Richard Jackson Esquire (1722-1787)

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1776 Will of Richard JACKSON

In the name of God, amen. I Richard Jackson, of Fork-hill Lodge, in the county of Armagh Esq. being of sound and disposing mind, memory, and understanding, do make and publish this, my last will and testament, hereby revoking all former and other wills by me heretofore made. I give and bequeath to my dearly beloved wife[2], to be by her will disposed of as she shall think proper, all my estate in the county of Cavan[3], subject to the sum of 20,000£. sterling, out of which sum of 20,000£. sterling, good and lawful money of Great Britain, I order my debts and legacies to be paid, and the remainder, if any, of the said, sum of 20,000£. I leave to my executors upon trust.

I give and devise to my sister, Susannah Barton[4], widow, and her daughter[5] after her decease, all that remains my property in the city of Dublin[6], not subject to any debt at the time of my decease, and to their heirs for ever.

I give and devise to the Most Rev. the Lord Primate of all Ireland[7], the Right Rev. the Lords Bishops of Down, Connor, and Dromore[8], the rectors of the parishes of Fork-hill[9], Killevy[10], Loughguilly[11], Creggan[12], and Dundalk[13] and their successors, all my estate of Fork-hill upon trust and as trustees, for the uses herein after named, viz. : 1st. that, upon my decease, the interest of the 20,000£ charged upon my Cavan estates shall be regularly paid out of my Armagh estate, during the life of my ever dear wife; the remainder to be divided, after my wife has taken as much as she thinks proper for her ample accommodation, both of houses, demesnes, and rent, into two equal parts; I mean the rents to be equally divided, one half to be enjoyed by my sister and her daughter, and after their decease to the propagating the gospel; the other half to be expended in clothing and educating as many, as the fund will allow children of the church of Ireland, and in giving, at the age of twenty-five years, to each five pounds and a loom, and a small holding in preference to other tenants who may offer. I would wish that such tenants should not get leases for lives, that they may not be debauched by the thirst or power of gold.

I appoint my wife, sister, niece, the Rev. Thomas Woolsey[14], Jackson Wray[15], jun. Esq. Thomas Reed[16], of Dundalk Esq. and Daniel M'Dougall[17], executors of this my last will and testament; my will is, that after my wife's sister's and her daughter's decease, that half of Forkhill estate shall be employed in propagating the religion of our blessed Saviour, particularly In the east by adding to the number of Danish and other protestant missionaries, as my said trustees, or any three of them, a bishop being one, shall think proper.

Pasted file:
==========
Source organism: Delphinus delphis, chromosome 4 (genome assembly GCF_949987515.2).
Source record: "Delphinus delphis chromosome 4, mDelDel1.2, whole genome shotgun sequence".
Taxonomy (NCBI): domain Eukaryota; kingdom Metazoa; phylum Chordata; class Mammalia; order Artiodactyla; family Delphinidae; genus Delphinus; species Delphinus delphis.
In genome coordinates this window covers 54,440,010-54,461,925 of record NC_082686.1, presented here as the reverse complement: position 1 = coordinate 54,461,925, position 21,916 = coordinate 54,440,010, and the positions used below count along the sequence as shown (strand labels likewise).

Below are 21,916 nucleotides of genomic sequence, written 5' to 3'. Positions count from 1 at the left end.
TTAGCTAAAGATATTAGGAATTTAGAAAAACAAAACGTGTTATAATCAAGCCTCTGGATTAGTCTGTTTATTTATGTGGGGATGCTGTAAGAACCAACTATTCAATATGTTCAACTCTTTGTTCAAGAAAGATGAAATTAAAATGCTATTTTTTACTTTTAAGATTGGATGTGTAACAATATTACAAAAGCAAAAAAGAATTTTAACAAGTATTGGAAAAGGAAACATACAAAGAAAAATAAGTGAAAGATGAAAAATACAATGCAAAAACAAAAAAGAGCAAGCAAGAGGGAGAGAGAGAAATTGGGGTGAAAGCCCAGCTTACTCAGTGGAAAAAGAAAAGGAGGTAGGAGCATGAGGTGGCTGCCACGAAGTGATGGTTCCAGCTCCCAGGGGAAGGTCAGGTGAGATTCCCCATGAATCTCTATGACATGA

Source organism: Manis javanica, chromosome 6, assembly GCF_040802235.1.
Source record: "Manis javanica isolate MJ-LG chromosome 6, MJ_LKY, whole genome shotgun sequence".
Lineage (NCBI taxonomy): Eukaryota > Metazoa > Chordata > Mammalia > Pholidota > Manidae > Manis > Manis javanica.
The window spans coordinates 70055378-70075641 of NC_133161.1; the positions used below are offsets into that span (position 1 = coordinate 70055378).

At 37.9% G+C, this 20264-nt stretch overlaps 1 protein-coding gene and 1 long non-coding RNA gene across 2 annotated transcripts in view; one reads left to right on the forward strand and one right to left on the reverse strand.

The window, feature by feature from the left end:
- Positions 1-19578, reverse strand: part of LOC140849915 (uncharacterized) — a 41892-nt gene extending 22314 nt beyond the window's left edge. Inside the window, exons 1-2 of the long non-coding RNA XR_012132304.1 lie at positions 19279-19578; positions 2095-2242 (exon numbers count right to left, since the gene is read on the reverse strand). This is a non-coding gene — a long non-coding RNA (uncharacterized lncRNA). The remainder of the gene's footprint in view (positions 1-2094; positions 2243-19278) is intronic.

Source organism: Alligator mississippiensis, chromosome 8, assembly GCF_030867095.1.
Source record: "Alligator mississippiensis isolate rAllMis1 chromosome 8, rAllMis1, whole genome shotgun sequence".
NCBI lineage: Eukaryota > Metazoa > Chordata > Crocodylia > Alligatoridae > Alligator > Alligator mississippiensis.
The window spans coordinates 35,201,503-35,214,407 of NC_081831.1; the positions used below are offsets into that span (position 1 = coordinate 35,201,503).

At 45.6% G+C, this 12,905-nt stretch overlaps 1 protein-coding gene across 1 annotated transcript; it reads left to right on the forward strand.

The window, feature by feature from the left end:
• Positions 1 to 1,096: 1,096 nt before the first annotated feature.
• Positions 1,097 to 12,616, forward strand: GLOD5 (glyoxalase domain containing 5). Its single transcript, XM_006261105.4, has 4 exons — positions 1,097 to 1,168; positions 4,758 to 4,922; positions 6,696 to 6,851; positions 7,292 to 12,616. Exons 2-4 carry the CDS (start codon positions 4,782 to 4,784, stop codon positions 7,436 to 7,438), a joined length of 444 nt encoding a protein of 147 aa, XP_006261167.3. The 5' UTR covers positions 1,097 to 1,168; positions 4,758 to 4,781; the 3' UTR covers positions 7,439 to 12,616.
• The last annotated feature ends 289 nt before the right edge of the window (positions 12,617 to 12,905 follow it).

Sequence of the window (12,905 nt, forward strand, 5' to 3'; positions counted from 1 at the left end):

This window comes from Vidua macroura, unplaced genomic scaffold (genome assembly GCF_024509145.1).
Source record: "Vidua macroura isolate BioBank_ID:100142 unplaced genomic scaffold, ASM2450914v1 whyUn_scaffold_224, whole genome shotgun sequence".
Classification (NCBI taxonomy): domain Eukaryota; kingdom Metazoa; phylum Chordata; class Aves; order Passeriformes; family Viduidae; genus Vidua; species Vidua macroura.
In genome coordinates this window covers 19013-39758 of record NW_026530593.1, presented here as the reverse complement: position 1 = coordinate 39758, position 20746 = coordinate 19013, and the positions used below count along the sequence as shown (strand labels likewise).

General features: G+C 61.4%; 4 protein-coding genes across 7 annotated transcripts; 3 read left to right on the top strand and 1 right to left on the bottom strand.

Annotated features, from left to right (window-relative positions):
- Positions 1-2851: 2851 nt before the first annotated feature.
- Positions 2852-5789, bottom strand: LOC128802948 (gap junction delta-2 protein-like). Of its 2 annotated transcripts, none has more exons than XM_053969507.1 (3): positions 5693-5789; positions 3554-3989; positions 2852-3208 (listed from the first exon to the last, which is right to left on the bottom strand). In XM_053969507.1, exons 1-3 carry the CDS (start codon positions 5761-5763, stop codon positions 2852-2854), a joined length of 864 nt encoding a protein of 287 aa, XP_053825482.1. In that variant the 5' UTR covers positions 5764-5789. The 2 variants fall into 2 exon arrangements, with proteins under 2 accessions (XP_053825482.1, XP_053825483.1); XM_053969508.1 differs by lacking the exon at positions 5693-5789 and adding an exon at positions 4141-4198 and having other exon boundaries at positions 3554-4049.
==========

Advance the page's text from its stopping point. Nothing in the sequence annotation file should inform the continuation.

I give to the infirmary of Dundalk 100£ and I give to the rector of Fork-hill, for the time being, three guineas yearly, to be by him, or my executors, in his name, paid to said infirmary annually; the like sum of three guineas annually, to Armagh infirmary, I leave to him or my executors, to be paid in his name, or in the name of the curate, if the rector should reside elsewhere, as my intention is, that the resident clergyman should be a governor of each hospital, for the good of my poor fellow creatures, who are destroyed by the advice of quack doctors.

I leave to Jackson Wray, jun. Esq, 100£.; the like to Daniel M'Dougall, my faithful steward; a year's wages to each of my servants; ten pounds yearly to Richard Gracey[18], and ten pounds more to Thomas[19], his father, for his maintenance.

I give to Mrs. Ana Boyd[20], of Wexford, 200£. and after her decease to her nephew[21], my godson. I desire my executors may, with the advice of my trustees, apply the remainder of the 20,000£. towards the defraying the expense of any suits at law, that may be commenced on account of this will, without sale of my manor of Fork-hill, and in making a decent provision for honest old decayed tradesmen or farmers, I leave 100£ to buy looms to be given to the poorest of my tenants in my two manors, whose sons have served an apprenticeship of three years; and I leave 100 great coats to 100 of the oldest of them at the time of my decease. In witness whereof, I have hereunto set my hand and seal, this 20th day of July, 1776.


Signed, sealed, published, and declared by the testator, as, and for and testament, in the presence of us, who in his presence, and the presence of each other, have hereunto subscribed our names as witnesses hereto*,